In 1982, Dominion Day was re-Christened Canada Day and the serious fireworks and celebrations that are now universally held across the country, and sponsored by all levels of government, began to take hold.

One year, I spent Canada Day on Parliament Hill in Ottawa and have never seen such fire works lighting the sky against a backdrop of the historical Parliament buildings.  Another Canada Day was spent driving through Northern Ontario, spellbound by the lakes, trees and winding path of the Trans-Canada Highway. Yet another in downtown Toronto sitting on the front step with my children and a bowl of popcorn, waving little Canadian flags along with the neighbours, the majority of whom were not born in this country.

This writer loves the natural beauty and potential of our country, and every day feels grateful for having won the lucky draw of fate to have been born here.

Yet I also feel the pull of a place and time in Newfoundland.

Like Mole in The Wind in the Willows who, when he gets a scent of his former home, feels an indescribable longing for a place where he feels a familiar and shared history, my longing this Canada Day/Memorial Day is to be with those who share the part of my DNA that is rooted in the remembrance of young men and women who died in a horrible war so long ago.

My heart breaks at the memory of my father, along with the other men wearing their musty Legion jackets, carrying rifles on their soldiers and shuffling around Portugal Cove, and little girls laying wreaths to grandfathers they’ve never met.

The one solace is the idea that these men must surely rest a little easier, take a little comfort and maybe even smile a little smile to know their terrible sacrifice has helped make our lives so much easier than theirs. Surely they would feel that, wouldn’t they?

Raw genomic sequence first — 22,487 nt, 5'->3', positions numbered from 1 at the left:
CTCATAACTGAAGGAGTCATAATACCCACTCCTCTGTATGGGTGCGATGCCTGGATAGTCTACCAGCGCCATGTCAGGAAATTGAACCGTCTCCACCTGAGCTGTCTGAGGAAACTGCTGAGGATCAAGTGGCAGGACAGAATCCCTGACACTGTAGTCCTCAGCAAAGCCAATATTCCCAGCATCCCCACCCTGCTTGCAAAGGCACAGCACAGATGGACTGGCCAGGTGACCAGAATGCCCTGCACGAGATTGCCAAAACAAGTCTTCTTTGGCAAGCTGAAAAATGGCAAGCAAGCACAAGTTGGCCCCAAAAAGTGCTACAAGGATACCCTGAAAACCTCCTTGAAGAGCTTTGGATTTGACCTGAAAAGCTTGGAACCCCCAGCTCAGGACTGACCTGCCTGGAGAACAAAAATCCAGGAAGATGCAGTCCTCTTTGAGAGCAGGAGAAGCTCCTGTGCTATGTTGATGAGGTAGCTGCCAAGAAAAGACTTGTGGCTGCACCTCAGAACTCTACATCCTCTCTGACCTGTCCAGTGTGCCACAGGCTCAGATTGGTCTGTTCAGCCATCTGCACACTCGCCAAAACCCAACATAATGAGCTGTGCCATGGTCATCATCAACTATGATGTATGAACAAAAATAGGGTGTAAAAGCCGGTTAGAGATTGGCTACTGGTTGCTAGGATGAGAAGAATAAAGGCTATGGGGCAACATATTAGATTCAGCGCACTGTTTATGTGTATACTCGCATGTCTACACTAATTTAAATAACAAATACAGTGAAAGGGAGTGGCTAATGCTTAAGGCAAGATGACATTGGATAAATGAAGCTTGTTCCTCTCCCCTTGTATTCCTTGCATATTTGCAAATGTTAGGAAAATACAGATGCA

May they rest in eternal peace and may we, in our words and deeds, show their same selfless love.

Because however you mark this day, whether Canada Day or Memorial Day or both, we have to know that we didn’t get here by ourselves.

Our entire generation and everyone that has come since is hoisted up on the shoulders of cooks, captains, mess hands and able seaman. We owe them our unrelenting gratitude and love, this day and everyday.

Photo: The photo  was taken in mid July 1995 at the Portugal Cove war memorial with my son and daughter. My daughter is a little older that I was when I laid the wreath. You can see a few wreaths in the background, some of them getting withered from having been laid on July 1 1995.

 

Author Photo 01 Sandy Tam PhotographyGail Picco is a strategist who has worked in the nonprofit sector for 25 years. She is the author of What the Enemy Thinks, a recent novel set in the nonprofit sector, and is Chair of the Board of the Regent Park Film Festival. She also writes about baseball and F1 racing.

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Comments

  1. A very moving piece, Gail. Having read some books about Newfoundland, in recent years, I can better appreciate its uniqueness and the sacrifice of its people.